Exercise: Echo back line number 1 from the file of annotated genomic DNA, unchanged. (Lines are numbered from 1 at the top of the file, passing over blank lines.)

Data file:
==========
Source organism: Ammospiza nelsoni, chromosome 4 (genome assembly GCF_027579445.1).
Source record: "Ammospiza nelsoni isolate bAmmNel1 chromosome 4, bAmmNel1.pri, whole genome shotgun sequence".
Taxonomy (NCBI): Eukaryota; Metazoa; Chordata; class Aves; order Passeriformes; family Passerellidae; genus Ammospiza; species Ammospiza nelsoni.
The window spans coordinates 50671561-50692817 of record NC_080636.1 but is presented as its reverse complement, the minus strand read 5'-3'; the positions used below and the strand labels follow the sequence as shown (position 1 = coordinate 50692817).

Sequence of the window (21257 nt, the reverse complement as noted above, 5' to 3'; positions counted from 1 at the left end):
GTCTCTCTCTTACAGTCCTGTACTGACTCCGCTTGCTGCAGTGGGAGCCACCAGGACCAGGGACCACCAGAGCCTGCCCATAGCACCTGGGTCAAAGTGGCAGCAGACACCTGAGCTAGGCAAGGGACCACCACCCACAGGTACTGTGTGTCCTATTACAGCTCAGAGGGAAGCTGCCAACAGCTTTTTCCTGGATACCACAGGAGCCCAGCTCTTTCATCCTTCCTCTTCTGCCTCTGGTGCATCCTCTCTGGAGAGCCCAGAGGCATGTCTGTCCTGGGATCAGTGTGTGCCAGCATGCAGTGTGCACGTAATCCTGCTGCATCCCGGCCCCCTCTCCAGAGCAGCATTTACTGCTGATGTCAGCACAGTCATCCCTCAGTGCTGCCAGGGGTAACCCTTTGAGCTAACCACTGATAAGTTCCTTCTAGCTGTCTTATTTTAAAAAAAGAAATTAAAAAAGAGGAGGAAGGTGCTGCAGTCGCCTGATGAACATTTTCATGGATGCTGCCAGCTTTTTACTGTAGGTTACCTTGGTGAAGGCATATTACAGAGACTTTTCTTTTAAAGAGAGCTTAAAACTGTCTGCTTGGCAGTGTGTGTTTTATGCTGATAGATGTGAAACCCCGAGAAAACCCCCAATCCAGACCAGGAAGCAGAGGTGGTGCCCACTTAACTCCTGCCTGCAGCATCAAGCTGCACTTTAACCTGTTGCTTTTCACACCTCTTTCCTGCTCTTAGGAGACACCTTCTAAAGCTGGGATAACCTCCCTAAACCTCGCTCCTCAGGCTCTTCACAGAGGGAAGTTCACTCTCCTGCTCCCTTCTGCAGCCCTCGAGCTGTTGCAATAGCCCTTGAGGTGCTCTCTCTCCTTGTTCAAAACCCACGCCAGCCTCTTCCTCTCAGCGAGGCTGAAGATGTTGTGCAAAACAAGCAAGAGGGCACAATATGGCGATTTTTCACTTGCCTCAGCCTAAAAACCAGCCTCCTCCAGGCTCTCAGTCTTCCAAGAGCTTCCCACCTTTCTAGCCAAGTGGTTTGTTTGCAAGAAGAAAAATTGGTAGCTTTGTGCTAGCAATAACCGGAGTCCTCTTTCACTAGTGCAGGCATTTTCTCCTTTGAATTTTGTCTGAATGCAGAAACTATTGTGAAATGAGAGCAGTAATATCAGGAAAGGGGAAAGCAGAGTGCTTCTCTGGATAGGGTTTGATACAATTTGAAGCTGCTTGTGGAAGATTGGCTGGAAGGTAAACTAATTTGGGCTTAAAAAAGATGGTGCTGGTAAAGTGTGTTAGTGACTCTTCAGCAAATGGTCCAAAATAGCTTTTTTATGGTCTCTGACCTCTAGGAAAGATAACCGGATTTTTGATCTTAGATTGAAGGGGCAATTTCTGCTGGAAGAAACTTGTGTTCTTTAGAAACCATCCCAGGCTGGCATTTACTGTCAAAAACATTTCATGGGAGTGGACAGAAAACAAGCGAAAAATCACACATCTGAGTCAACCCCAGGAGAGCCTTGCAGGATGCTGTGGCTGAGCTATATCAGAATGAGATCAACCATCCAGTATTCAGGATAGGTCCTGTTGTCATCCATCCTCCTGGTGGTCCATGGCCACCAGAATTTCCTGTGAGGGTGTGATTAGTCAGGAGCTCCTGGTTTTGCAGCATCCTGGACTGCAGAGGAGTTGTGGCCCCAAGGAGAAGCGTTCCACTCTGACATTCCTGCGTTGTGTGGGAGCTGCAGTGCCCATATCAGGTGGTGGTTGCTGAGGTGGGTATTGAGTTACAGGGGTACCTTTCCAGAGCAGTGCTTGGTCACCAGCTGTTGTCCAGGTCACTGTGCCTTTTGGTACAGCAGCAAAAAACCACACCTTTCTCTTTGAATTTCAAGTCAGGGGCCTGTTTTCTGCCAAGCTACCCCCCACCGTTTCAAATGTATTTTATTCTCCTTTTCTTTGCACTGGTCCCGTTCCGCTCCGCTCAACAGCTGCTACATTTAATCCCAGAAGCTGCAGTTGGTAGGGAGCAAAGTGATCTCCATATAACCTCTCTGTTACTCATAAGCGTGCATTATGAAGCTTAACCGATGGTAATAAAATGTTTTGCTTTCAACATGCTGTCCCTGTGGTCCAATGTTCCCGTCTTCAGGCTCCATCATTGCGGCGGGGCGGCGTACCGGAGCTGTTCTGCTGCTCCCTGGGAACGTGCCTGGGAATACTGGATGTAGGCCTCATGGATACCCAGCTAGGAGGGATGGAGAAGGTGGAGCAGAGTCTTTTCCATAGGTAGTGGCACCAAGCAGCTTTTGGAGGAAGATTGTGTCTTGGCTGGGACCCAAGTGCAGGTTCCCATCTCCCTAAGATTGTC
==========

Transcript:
Source organism: Ammospiza nelsoni, chromosome 4 (genome assembly GCF_027579445.1).